Here’s a recipe for NHL disaster:
• In a bowl, take one part messy ownership situation and one part mediocre attendance
• Throw in an unsigned star player and a perpetually injured No. 1 goaltender
• Add an executive desperate to sign said player
• In another bowl, placate said star player with a few new additions to the roster
• Add a middling start to the season and a depressed market for said star player
• Mix until star player and No. 1 goaltender are traded for less than remarkable return, and another season is seemingly lost.
• There, you have the Atlanta Thrashers.
Here’s the crib notes:
The Atlanta Spirit Group is fractured and in the courts to decide who gets to run the club. And it all began in 2005 over a $70-million contract for forward Joe Johnson. Never heard of him? He plays in the NBA.
The Thrashers average 13,479 fans per game, 28th in the league.
Ilya Kovalchuk was Atlanta’s franchise face and is one of the most dynamic players in the world. Kari Lehtonen was the second overall pick of the 2002 draft and played just 204 games during parts of five seasons.
Don Waddell was THN’s 30th-ranked GM in 2009 and is the architect of a team that has made the post-season once in nine seasons of existence. He has presided over the club since its inception and seen every star player the Thrashers have ever had leave town.
With Kovalchuk wavering over his future, Waddell signed Nik Antropov to an inflated contract, brought embattled Russian winger Max Afinogenov in and traded for defenseman Pavel Kubina.
The Thrashers began the season 18-12-3, but went into a tailspin in mid-December that saw them lose nine in a row and stalled the contract-extension talks with Kovalchuk (if there was ever going to be a extension).
In February, Waddell announced the Thrashers could not sign Kovalchuk, released the parameters of what they had offered their star sniper in a naked attempt to gain sympathy for his/their plight, gave a drop-dead date for a Kovalchuk trade and moved him to New Jersey for a seeming pittance.
Lehtonen never played a game this season and was sent to Dallas at the trade deadline in an ibuprofen transaction. It took care of a headache.
But maybe it wasn’t all so bad.
Kovalchuk has been anything but spectacular in New Jersey with five goals and 12 points in 16 games. And the linchpin of the trade in Atlanta’s eyes, rookie Niclas Bergfors, has seven goals and 13 points in 17 games with Atlanta, while steady blueliner Johnny Oduya is plus-10 and playing 20-plus minutes a game.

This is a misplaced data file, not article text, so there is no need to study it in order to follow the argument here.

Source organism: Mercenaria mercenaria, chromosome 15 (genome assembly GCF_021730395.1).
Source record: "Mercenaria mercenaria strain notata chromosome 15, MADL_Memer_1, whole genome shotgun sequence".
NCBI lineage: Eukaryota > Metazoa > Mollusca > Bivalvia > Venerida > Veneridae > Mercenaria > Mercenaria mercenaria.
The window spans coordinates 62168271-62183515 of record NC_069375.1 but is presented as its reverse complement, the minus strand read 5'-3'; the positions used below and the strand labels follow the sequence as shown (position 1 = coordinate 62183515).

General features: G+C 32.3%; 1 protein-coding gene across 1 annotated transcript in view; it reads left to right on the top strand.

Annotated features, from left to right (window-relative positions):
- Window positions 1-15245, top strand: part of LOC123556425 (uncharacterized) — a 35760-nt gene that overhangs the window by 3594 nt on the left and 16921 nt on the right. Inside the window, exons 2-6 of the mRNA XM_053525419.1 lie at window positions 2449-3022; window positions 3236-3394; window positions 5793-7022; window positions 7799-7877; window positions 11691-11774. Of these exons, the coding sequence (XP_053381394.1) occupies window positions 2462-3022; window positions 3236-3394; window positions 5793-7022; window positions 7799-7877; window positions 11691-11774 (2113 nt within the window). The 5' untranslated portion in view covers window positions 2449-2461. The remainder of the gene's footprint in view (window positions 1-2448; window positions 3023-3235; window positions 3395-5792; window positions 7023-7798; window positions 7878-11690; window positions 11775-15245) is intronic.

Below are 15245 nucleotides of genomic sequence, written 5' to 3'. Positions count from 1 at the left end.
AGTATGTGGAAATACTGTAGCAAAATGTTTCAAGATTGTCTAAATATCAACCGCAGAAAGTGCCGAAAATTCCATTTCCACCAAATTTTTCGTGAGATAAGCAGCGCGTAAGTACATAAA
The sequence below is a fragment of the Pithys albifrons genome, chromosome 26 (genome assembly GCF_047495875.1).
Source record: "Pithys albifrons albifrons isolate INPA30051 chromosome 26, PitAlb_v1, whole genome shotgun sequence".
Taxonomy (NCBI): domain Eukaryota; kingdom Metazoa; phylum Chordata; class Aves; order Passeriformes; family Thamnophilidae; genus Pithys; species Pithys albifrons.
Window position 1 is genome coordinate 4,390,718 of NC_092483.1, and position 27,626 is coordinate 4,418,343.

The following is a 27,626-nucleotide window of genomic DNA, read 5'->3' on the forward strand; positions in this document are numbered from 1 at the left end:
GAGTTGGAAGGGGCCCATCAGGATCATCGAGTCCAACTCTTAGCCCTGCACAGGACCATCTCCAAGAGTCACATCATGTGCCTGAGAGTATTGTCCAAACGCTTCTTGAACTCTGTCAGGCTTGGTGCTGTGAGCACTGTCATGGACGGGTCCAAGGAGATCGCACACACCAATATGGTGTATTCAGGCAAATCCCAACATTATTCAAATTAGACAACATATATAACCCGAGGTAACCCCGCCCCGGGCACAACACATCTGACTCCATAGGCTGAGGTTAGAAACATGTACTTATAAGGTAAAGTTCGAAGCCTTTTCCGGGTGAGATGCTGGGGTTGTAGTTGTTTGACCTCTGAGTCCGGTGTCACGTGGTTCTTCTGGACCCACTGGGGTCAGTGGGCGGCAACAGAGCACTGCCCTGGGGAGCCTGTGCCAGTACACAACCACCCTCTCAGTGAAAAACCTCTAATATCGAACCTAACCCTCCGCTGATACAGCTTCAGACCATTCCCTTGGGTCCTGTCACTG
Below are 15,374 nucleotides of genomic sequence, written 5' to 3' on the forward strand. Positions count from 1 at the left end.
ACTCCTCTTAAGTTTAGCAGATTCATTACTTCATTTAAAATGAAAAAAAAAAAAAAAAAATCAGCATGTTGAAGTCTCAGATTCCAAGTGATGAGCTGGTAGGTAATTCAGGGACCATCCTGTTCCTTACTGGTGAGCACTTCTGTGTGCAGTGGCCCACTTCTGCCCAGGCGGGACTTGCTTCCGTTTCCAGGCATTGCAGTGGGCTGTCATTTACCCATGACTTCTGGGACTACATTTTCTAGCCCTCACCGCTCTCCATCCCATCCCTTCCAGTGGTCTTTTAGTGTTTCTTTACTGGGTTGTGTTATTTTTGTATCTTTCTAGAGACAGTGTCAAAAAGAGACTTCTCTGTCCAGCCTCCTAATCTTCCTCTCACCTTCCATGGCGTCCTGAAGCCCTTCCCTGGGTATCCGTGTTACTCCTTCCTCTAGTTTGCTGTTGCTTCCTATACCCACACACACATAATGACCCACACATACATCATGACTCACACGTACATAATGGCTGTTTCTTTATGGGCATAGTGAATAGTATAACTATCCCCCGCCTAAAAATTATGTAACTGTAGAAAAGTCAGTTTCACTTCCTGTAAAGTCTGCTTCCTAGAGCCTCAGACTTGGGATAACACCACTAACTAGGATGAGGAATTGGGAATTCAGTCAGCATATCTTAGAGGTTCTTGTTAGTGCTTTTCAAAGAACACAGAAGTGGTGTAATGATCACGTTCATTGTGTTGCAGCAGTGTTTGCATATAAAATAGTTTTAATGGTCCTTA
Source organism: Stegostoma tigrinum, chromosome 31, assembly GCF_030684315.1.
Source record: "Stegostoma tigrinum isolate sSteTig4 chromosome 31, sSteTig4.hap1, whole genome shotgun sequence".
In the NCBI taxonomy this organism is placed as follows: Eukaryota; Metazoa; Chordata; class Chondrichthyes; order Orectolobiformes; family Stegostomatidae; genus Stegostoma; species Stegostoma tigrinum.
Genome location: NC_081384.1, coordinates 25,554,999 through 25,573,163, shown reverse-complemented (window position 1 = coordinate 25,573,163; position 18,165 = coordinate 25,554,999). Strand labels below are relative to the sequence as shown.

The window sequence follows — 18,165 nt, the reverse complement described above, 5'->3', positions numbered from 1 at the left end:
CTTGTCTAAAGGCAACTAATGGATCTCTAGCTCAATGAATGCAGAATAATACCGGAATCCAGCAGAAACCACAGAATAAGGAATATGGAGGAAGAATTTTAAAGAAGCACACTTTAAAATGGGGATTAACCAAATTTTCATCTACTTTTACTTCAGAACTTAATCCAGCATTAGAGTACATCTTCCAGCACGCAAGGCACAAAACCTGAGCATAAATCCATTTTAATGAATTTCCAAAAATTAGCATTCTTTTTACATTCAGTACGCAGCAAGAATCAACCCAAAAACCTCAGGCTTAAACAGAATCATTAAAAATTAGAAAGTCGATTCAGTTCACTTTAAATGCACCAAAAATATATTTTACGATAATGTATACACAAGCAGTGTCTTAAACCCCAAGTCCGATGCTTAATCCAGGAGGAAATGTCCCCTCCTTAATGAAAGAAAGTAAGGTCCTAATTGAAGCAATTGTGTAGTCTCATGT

Lehtonen was a $3-million a year distraction and a restricted-free-agent-to-be, to boot. He also was hindering the advancement of possible future No. 1 Ondrej Pavelec.
The summer additions have turned into the team’s core. Antropov is the leading scorer and tied with Afinogenov for most goals with 22, while Kubina is his squad’s best all-around defenseman.
And best of all, the future doesn’t so look bleak in Atlanta.
In THN’s Future Watch 2010, the Thrashers were ranked as having the ninth-best group of 21-and-under players in the minors and with the big club, and that was before they received young blueliner Ivan Vishnevskiy – the No. 51 prospect in hockey – from Dallas for Lehtonen.
Salary cap space is as important in today’s NHL as players. And not having signed Kovalchuk to a gargantuan long-term deal means the Thrashers have oodles of money to spend in coming seasons, $28 million or so for next year alone.
And since Kovalchuk was traded, the Thrashers are 8-6-3 and now find themselves within a point of Boston for the eighth and final playoff spot in the East. If the Thrashers were to make the playoffs it would be a minor miracle considering how the season was looking. It also would make them more marketable in Atlanta and, maybe more importantly, outside the Peach State.
And if the rumblings are true, the Thrashers are for a sale and ticketed for a change of venue.
A win in Tuesday’s tilt with the Bruins could, temporarily at least, vault the Thrashers into a playoff position. It’s not a be-all and end-all for the franchise, but it would sure be a step in the right direction.
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